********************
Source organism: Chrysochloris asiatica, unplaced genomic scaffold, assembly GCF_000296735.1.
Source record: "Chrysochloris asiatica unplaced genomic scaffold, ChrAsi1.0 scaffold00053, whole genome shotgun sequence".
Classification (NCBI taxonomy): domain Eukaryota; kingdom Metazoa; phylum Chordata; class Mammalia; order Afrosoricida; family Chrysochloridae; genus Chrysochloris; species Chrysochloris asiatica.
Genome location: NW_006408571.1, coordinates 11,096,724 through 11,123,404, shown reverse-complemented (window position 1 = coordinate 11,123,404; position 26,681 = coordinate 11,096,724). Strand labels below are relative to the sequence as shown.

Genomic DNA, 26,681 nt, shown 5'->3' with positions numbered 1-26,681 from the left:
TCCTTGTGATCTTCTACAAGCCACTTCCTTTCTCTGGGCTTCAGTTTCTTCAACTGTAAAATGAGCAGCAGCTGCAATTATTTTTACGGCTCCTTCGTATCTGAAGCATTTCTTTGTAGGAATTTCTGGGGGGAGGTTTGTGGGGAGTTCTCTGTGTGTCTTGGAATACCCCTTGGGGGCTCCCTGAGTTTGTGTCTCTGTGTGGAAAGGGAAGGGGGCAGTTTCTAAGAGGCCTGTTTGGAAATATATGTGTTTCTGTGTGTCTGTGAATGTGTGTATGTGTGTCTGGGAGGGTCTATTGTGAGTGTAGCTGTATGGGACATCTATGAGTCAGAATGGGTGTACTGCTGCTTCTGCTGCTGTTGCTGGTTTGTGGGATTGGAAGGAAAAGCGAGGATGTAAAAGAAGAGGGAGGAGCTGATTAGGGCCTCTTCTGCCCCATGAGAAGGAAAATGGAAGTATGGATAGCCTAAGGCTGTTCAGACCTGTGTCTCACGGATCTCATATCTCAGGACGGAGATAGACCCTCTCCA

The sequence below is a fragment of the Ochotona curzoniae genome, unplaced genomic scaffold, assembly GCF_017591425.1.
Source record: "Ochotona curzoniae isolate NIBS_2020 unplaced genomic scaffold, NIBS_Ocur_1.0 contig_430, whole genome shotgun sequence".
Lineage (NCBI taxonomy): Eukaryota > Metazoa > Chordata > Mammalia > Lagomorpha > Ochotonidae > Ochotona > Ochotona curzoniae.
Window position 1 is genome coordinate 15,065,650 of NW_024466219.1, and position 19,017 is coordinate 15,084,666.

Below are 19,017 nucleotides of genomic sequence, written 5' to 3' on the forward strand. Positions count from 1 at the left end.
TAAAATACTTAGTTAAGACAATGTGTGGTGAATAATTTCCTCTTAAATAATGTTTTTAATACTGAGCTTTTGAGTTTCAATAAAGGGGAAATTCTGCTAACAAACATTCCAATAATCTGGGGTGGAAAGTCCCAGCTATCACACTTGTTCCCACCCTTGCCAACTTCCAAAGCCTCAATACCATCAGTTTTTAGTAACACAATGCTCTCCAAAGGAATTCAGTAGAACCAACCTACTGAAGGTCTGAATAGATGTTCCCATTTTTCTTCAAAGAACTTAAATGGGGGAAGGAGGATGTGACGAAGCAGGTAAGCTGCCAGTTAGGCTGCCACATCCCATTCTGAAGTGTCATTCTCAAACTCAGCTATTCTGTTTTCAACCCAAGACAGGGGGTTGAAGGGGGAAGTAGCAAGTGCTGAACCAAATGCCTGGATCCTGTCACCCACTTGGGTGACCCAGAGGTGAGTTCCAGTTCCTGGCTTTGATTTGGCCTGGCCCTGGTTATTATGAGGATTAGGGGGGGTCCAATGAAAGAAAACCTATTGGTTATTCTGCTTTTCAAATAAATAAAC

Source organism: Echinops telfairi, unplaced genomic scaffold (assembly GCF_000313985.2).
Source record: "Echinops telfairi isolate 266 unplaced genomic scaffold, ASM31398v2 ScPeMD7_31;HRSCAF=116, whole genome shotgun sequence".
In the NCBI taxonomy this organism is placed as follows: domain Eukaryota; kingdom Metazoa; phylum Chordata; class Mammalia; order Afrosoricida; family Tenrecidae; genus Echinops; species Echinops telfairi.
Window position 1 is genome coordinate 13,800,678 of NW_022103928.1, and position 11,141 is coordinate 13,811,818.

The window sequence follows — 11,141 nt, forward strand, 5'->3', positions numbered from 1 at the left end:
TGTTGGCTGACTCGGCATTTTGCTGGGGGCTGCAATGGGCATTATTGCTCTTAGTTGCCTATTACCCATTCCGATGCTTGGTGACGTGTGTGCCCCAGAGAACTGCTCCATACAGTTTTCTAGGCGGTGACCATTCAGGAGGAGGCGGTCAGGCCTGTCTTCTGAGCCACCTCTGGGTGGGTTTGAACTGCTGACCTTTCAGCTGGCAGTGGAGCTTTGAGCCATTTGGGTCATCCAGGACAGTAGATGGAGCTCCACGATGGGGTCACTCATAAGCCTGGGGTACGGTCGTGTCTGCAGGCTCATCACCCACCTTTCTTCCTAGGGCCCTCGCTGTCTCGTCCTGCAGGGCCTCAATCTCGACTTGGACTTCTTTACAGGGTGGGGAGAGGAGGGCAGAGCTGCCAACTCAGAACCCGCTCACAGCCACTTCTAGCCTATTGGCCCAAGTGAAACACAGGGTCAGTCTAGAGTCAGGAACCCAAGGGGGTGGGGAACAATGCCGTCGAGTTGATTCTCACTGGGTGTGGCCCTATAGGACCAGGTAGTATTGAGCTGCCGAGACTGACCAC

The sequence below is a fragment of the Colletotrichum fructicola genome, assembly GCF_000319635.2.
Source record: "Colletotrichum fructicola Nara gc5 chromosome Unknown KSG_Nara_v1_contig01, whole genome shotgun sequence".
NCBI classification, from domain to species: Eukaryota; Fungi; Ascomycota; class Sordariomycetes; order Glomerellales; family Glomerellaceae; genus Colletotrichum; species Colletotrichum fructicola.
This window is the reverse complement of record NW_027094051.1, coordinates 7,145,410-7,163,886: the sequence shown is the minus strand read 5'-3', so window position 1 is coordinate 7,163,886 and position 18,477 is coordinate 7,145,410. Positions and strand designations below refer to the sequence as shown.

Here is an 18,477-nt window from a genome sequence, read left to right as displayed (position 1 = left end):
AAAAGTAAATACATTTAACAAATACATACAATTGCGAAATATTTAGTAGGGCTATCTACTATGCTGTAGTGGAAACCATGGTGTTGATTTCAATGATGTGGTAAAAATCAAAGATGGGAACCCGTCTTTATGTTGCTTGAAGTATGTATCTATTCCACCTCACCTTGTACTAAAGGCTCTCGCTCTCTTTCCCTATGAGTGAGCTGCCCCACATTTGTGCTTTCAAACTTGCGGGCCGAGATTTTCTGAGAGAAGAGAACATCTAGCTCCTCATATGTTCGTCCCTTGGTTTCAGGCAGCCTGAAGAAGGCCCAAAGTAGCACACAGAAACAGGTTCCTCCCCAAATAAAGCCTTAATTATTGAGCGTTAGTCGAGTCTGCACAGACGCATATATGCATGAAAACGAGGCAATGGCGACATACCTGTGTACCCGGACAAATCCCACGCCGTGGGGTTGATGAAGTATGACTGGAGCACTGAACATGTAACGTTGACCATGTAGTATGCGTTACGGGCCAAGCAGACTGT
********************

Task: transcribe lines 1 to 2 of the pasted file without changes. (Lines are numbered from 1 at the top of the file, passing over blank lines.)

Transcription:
Source organism: Chrysochloris asiatica, unplaced genomic scaffold, assembly GCF_000296735.1.
Source record: "Chrysochloris asiatica unplaced genomic scaffold, ChrAsi1.0 scaffold00053, whole genome shotgun sequence".